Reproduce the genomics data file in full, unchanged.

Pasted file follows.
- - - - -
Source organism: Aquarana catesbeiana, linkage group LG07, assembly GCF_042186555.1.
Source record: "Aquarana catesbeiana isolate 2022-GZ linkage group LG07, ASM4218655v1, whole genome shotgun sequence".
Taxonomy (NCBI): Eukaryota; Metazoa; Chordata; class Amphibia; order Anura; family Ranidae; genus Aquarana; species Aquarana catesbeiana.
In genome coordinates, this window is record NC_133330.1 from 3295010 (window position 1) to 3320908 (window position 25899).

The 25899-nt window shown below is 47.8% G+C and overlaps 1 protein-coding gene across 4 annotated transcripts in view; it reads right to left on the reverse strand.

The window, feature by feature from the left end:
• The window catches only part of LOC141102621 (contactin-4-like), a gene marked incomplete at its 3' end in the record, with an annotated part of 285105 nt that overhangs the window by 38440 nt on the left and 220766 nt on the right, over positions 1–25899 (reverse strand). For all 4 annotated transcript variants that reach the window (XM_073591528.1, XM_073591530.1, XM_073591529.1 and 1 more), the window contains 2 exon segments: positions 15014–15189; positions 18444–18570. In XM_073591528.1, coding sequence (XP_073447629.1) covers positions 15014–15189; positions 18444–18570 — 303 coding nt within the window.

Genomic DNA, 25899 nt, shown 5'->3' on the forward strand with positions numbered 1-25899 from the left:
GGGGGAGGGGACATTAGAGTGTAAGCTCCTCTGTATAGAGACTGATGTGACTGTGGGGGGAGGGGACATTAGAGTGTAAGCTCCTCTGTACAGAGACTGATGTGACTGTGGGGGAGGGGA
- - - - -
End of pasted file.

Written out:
Source organism: Aquarana catesbeiana, linkage group LG07, assembly GCF_042186555.1.
Source record: "Aquarana catesbeiana isolate 2022-GZ linkage group LG07, ASM4218655v1, whole genome shotgun sequence".
Taxonomy (NCBI): Eukaryota; Metazoa; Chordata; class Amphibia; order Anura; family Ranidae; genus Aquarana; species Aquarana catesbeiana.
In genome coordinates, this window is record NC_133330.1 from 3295010 (window position 1) to 3320908 (window position 25899).

The 25899-nt window shown below is 47.8% G+C and overlaps 1 protein-coding gene across 4 annotated transcripts in view; it reads right to left on the reverse strand.

The window, feature by feature from the left end:
• The window catches only part of LOC141102621 (contactin-4-like), a gene marked incomplete at its 3' end in the record, with an annotated part of 285105 nt that overhangs the window by 38440 nt on the left and 220766 nt on the right, over positions 1–25899 (reverse strand). For all 4 annotated transcript variants that reach the window (XM_073591528.1, XM_073591530.1, XM_073591529.1 and 1 more), the window contains 2 exon segments: positions 15014–15189; positions 18444–18570. In XM_073591528.1, coding sequence (XP_073447629.1) covers positions 15014–15189; positions 18444–18570 — 303 coding nt within the window.

Genomic DNA, 25899 nt, shown 5'->3' on the forward strand with positions numbered 1-25899 from the left:
GGGGGAGGGGACATTAGAGTGTAAGCTCCTCTGTATAGAGACTGATGTGACTGTGGGGGGAGGGGACATTAGAGTGTAAGCTCCTCTGTACAGAGACTGATGTGACTGTGGGGGAGGGGA